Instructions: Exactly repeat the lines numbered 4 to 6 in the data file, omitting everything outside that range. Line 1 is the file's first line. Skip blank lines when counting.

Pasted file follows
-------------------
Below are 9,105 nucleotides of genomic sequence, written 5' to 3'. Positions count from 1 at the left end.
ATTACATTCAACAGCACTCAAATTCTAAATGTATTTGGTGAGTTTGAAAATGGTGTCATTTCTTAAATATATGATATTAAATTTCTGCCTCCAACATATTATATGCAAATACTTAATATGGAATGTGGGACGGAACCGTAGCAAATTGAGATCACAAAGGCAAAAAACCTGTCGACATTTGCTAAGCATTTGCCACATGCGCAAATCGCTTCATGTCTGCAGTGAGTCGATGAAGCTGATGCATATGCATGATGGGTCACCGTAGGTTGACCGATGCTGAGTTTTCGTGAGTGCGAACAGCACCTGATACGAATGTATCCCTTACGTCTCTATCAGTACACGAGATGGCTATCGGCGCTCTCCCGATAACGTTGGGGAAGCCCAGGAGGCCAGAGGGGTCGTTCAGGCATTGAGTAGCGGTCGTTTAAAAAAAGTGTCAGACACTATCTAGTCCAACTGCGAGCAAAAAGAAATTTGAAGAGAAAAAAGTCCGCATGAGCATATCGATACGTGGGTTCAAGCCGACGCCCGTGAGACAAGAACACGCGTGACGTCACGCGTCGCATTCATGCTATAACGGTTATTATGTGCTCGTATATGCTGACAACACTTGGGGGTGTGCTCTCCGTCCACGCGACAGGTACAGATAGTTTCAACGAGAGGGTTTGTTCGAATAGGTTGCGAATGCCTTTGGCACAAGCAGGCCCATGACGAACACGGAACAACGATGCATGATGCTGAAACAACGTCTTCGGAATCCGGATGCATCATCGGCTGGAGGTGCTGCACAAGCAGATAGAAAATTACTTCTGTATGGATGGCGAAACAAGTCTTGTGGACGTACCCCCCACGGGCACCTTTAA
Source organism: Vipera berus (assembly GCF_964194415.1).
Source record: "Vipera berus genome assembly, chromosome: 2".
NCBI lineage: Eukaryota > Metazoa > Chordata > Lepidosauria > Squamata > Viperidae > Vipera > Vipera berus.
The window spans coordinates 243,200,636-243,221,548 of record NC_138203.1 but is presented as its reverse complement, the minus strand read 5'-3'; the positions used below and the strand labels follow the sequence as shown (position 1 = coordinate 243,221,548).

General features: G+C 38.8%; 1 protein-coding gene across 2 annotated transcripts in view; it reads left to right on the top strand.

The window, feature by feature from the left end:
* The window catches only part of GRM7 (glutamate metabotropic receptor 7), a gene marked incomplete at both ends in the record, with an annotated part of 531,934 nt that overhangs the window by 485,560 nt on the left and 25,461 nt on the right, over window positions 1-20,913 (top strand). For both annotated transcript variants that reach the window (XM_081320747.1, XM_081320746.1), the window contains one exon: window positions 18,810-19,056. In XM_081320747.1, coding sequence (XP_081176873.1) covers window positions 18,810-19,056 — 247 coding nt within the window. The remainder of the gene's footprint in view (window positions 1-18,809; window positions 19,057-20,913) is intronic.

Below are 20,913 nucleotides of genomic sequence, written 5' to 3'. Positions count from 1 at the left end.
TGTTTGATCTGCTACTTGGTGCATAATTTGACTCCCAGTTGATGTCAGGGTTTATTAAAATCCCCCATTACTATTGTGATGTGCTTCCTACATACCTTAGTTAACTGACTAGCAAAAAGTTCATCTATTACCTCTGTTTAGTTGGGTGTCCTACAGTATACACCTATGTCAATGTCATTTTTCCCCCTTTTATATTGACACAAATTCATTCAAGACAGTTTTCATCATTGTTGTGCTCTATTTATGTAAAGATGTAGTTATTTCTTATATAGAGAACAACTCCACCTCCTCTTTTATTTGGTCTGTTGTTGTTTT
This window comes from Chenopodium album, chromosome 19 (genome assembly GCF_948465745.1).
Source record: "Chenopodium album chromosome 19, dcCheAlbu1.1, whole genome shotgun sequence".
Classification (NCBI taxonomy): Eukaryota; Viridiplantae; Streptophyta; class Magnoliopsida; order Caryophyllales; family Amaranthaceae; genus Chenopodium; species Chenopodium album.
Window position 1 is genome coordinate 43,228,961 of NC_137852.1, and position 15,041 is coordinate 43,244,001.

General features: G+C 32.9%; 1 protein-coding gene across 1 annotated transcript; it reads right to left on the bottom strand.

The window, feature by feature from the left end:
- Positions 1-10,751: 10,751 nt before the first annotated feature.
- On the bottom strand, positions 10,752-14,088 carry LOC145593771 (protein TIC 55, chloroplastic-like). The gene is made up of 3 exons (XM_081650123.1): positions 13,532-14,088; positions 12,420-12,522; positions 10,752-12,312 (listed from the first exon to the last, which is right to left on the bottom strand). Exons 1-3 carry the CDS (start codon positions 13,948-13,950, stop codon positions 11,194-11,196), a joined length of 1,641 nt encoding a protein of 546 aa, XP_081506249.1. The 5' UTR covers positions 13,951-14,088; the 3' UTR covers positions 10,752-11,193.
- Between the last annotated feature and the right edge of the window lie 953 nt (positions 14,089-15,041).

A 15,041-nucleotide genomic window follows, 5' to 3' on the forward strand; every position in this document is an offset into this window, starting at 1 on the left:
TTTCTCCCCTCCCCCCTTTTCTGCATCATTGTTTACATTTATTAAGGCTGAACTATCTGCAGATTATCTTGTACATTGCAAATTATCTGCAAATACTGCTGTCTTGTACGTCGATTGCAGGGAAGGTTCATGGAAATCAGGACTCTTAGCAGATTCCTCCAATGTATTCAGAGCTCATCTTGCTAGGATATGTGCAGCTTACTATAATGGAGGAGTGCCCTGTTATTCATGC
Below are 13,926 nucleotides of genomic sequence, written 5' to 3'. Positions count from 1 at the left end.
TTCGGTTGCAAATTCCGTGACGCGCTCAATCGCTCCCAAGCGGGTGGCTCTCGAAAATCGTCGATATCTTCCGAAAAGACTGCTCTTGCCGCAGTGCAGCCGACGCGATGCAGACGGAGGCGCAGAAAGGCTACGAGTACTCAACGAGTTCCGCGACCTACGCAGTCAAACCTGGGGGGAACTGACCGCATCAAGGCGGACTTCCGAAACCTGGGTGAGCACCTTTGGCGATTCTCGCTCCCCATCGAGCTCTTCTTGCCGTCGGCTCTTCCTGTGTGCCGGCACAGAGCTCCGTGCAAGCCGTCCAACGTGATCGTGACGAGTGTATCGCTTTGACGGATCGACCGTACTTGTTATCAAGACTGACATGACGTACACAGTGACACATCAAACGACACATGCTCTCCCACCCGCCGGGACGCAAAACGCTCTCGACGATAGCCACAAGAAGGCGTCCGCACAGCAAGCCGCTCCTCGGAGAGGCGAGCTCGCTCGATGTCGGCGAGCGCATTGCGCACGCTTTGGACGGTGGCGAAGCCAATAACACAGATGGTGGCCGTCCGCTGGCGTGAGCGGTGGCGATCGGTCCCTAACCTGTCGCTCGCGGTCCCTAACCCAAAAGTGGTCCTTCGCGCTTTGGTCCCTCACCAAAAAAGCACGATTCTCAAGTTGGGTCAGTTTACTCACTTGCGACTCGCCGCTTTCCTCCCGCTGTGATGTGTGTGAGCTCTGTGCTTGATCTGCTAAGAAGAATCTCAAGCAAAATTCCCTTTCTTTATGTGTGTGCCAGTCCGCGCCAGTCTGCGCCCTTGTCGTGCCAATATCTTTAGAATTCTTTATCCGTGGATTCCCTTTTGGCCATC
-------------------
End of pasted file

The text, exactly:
Source record: "Vipera berus genome assembly, chromosome: 2".
NCBI lineage: Eukaryota > Metazoa > Chordata > Lepidosauria > Squamata > Viperidae > Vipera > Vipera berus.
The window spans coordinates 243,200,636-243,221,548 of record NC_138203.1 but is presented as its reverse complement, the minus strand read 5'-3'; the positions used below and the strand labels follow the sequence as shown (position 1 = coordinate 243,221,548).